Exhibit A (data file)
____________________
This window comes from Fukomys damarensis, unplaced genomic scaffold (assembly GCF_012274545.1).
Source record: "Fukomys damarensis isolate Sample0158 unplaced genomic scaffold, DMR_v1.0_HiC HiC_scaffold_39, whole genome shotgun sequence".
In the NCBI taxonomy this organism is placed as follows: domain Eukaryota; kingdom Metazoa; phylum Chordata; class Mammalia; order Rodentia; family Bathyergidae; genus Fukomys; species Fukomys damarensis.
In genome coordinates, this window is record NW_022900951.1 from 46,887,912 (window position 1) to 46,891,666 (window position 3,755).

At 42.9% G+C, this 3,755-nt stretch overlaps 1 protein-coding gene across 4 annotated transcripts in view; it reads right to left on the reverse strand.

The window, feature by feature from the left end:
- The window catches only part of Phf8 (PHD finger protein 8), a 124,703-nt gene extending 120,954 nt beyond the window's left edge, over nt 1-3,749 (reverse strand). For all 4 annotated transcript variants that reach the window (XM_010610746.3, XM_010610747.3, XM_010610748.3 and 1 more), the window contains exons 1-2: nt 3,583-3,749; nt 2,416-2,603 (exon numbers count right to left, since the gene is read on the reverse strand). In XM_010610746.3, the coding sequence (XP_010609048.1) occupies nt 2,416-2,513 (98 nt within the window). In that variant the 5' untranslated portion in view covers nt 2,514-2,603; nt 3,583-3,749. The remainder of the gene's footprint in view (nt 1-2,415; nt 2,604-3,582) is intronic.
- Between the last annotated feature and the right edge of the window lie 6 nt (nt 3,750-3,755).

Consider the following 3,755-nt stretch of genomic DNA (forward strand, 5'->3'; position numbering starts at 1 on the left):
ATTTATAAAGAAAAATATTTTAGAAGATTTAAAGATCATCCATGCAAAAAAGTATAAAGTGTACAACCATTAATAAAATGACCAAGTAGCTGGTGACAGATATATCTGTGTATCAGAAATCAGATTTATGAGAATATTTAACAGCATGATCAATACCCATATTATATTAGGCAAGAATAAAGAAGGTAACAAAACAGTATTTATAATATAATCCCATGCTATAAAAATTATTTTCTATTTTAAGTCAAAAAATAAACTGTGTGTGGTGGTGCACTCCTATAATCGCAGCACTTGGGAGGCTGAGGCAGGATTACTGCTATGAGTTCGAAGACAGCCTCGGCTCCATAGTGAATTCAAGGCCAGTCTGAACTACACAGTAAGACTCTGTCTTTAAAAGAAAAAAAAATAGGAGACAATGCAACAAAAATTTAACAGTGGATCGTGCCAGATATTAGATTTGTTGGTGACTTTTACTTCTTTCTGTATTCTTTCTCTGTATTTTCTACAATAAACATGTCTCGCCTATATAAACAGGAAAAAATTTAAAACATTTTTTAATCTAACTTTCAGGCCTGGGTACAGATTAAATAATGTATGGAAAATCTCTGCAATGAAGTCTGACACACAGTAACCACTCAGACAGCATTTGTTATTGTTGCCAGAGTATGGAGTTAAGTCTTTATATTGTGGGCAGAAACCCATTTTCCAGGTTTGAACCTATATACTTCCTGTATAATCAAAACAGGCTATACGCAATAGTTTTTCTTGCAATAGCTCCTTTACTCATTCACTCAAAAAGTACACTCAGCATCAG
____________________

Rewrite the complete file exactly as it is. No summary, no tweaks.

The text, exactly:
This window comes from Fukomys damarensis, unplaced genomic scaffold (assembly GCF_012274545.1).
Source record: "Fukomys damarensis isolate Sample0158 unplaced genomic scaffold, DMR_v1.0_HiC HiC_scaffold_39, whole genome shotgun sequence".
In the NCBI taxonomy this organism is placed as follows: domain Eukaryota; kingdom Metazoa; phylum Chordata; class Mammalia; order Rodentia; family Bathyergidae; genus Fukomys; species Fukomys damarensis.
In genome coordinates, this window is record NW_022900951.1 from 46,887,912 (window position 1) to 46,891,666 (window position 3,755).

At 42.9% G+C, this 3,755-nt stretch overlaps 1 protein-coding gene across 4 annotated transcripts in view; it reads right to left on the reverse strand.

The window, feature by feature from the left end:
- The window catches only part of Phf8 (PHD finger protein 8), a 124,703-nt gene extending 120,954 nt beyond the window's left edge, over nt 1-3,749 (reverse strand). For all 4 annotated transcript variants that reach the window (XM_010610746.3, XM_010610747.3, XM_010610748.3 and 1 more), the window contains exons 1-2: nt 3,583-3,749; nt 2,416-2,603 (exon numbers count right to left, since the gene is read on the reverse strand). In XM_010610746.3, the coding sequence (XP_010609048.1) occupies nt 2,416-2,513 (98 nt within the window). In that variant the 5' untranslated portion in view covers nt 2,514-2,603; nt 3,583-3,749. The remainder of the gene's footprint in view (nt 1-2,415; nt 2,604-3,582) is intronic.
- Between the last annotated feature and the right edge of the window lie 6 nt (nt 3,750-3,755).

Consider the following 3,755-nt stretch of genomic DNA (forward strand, 5'->3'; position numbering starts at 1 on the left):
ATTTATAAAGAAAAATATTTTAGAAGATTTAAAGATCATCCATGCAAAAAAGTATAAAGTGTACAACCATTAATAAAATGACCAAGTAGCTGGTGACAGATATATCTGTGTATCAGAAATCAGATTTATGAGAATATTTAACAGCATGATCAATACCCATATTATATTAGGCAAGAATAAAGAAGGTAACAAAACAGTATTTATAATATAATCCCATGCTATAAAAATTATTTTCTATTTTAAGTCAAAAAATAAACTGTGTGTGGTGGTGCACTCCTATAATCGCAGCACTTGGGAGGCTGAGGCAGGATTACTGCTATGAGTTCGAAGACAGCCTCGGCTCCATAGTGAATTCAAGGCCAGTCTGAACTACACAGTAAGACTCTGTCTTTAAAAGAAAAAAAAATAGGAGACAATGCAACAAAAATTTAACAGTGGATCGTGCCAGATATTAGATTTGTTGGTGACTTTTACTTCTTTCTGTATTCTTTCTCTGTATTTTCTACAATAAACATGTCTCGCCTATATAAACAGGAAAAAATTTAAAACATTTTTTAATCTAACTTTCAGGCCTGGGTACAGATTAAATAATGTATGGAAAATCTCTGCAATGAAGTCTGACACACAGTAACCACTCAGACAGCATTTGTTATTGTTGCCAGAGTATGGAGTTAAGTCTTTATATTGTGGGCAGAAACCCATTTTCCAGGTTTGAACCTATATACTTCCTGTATAATCAAAACAGGCTATACGCAATAGTTTTTCTTGCAATAGCTCCTTTACTCATTCACTCAAAAAGTACACTCAGCATCAG